The pirates’ bounty is melted to make sea kayaks, which are then used to collect more garbage.
From the tip of Cornwall to the Isle of Skye, with an ‘all aboard’ message, people search the water for hard-to-reach marine plastic.
Steve Green and his partner Monika Hertlová (main photo) have coordinated over 300 volunteers, many of them local at their base on the Helford River in Cornwall, building on their roving and stirring home on the former Dutch icebreaker Annette.
Steve Green is the pirate-in-chief of Clean sailing in the ocean (COS), a group of sailors, surfers, swimmers and divers, united in their love for the ocean and disgusted by the amount of trash it contains.
With a fixed crew of the couple’s two-year-old boy, Simon, and Labrador, Rosie, the 113-year-old, 55-ton ship also acts as a mobile base camp. People disembark in a flotilla of smaller boats to reach the most inaccessible parts of the mighty Cornish coastline and clean them of all the rubbish they can.
The group also has a “rapid response unit,” says Green. “People send us a photo or location, and we have about 20 volunteers who are ready and ready to pick up any ‘ghost gear’, before it is washed out to sea again with the next tide. We have found fish boxes and gear from South Africa, China, North and South America. It’s crazy. “
The key to the operation is Annette, a 55-ton, 113-year-old former icebreaker. Image: Alexander Turner
Since COS started in 2017, the group has registered and recalled 250,000 individual pieces of plastic from its local cleats, with a combined weight of more than 50 tons. Green says that about 85 percent of this has been recycled and reused. Some of it melts and granulates in the Ocean reclamation project in Exeter, before being donated to COS in the form of recycled sea kayaks to help them find even more trash.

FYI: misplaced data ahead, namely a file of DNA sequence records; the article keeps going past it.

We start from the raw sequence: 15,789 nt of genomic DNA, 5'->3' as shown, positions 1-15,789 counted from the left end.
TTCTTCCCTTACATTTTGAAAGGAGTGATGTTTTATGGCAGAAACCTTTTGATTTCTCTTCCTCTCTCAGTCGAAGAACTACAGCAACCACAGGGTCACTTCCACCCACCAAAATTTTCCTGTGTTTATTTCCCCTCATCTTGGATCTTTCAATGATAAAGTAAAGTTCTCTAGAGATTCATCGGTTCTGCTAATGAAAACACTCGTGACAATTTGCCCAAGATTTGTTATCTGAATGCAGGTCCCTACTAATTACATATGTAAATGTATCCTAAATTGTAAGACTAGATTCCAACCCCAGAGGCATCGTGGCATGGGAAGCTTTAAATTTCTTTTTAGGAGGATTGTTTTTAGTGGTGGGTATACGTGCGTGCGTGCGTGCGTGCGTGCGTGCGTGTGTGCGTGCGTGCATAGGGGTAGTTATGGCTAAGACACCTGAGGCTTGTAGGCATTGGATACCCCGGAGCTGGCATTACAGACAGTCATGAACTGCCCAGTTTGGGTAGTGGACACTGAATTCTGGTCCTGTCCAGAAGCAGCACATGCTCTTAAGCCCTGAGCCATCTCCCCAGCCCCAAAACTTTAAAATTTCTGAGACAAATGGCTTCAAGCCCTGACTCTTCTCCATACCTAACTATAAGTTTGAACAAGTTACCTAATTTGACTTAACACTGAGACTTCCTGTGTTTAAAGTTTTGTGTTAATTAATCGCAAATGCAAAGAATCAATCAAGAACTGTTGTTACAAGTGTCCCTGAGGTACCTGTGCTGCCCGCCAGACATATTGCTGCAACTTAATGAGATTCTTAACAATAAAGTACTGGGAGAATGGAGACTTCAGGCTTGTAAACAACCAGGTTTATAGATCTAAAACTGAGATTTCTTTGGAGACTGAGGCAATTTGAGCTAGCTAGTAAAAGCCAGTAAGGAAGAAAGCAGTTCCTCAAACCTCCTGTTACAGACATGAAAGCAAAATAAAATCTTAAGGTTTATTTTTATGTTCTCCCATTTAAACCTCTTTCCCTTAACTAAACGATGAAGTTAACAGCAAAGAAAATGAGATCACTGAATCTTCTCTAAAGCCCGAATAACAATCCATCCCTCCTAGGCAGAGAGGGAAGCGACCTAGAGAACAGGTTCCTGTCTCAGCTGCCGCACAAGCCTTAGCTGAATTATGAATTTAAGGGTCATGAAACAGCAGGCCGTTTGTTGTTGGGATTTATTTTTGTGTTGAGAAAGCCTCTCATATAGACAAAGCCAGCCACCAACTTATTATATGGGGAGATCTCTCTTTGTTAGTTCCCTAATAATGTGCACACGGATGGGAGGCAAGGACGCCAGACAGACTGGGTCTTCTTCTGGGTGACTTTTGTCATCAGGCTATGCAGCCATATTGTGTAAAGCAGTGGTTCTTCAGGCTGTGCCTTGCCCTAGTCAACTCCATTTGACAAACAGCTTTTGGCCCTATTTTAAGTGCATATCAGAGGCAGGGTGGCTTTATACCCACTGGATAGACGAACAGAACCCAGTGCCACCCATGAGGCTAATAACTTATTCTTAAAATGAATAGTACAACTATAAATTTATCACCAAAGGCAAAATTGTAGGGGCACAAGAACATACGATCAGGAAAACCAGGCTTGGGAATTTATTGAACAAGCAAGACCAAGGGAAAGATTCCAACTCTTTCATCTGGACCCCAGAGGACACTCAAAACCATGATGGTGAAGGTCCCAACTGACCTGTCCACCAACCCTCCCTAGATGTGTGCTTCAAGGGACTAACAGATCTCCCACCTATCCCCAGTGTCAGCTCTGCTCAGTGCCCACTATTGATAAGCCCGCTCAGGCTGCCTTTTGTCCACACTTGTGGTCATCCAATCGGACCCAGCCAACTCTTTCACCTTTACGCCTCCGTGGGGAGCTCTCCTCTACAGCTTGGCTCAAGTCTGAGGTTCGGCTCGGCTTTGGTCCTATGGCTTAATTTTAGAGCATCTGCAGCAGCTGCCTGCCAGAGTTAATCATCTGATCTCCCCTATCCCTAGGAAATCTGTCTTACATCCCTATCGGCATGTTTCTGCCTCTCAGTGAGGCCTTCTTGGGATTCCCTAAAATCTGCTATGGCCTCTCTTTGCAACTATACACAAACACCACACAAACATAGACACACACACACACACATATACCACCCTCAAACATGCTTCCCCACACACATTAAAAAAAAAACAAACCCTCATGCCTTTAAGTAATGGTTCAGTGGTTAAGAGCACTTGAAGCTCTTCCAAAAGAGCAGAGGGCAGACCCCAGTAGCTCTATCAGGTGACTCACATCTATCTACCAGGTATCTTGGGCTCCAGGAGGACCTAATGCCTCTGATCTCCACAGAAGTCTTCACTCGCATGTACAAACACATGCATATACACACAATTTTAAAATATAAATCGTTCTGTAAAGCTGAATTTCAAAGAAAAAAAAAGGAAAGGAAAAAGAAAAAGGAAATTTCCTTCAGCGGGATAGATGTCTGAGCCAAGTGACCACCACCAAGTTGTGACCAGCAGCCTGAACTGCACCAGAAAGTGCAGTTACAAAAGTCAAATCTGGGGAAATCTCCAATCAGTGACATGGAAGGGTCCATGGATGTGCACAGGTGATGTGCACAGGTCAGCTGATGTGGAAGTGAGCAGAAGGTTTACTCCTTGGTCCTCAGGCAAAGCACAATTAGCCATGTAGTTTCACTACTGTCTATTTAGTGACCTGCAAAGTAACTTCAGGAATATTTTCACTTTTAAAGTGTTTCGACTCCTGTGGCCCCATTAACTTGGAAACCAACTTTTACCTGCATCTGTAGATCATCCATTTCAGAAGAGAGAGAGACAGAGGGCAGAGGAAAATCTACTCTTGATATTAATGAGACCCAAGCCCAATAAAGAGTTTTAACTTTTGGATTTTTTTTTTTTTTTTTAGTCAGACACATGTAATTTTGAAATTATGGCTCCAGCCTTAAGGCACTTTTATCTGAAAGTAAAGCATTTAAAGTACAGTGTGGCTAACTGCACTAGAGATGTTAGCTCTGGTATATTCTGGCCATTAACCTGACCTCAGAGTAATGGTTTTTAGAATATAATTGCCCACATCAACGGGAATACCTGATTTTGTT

A mutual support system based on local friendship is the backbone of COS’s success. Many locals who are unable to donate time offer products to the group, such as beers, groceries, and empanadas, to help keep the ship afloat.
“Many Cornish people are not financially motivated. It’s almost an island attitude: we all support and take care of each other. It is an ideal location for a testing ground for a circular economy, ”says Green.
Since COS started in 2017, the group has removed 250,000 individual pieces of plastic. Image: Alexander Turner
In 2018, a ship was collectively funded by representatives of Surfers Against Sewage on the Isle of Skye, Scotland, to reach the most polluted areas of the island. Working in conjunction with Highland’s advice, full plastic-filled containers can be removed from a single beach.
Back in Cornwall, Simon Myers and his son Milo are among those who have volunteered with COS. Like many in the group, they believe their strength collectively lies in tackling global issues on a local scale.
“Living in Western Europe, we have been largely isolated from almost all the consequences of our actions for the last 50 or 60 years, but we have an emotional bond with this landscape, the coast and the people. These problems, related to overconsumption, pollution and climate change, are becoming increasingly personal. We love this part of the world. We grew up here and we want to protect it, ”says Myers.
“We are standing next to a Jolly Roger, at the mercy of the wind, it is romantic, it is sailing,” adds Myers. “It is necessary to have quite visible and demonstrable ways to counteract a consumer culture.”
For Green, it’s not just about picking up trash: “It’s [also about] Other people see us doing that and maybe they start thinking about not giving it up in the first place, or better yet, not buying it. That’s what is really going to change the world. “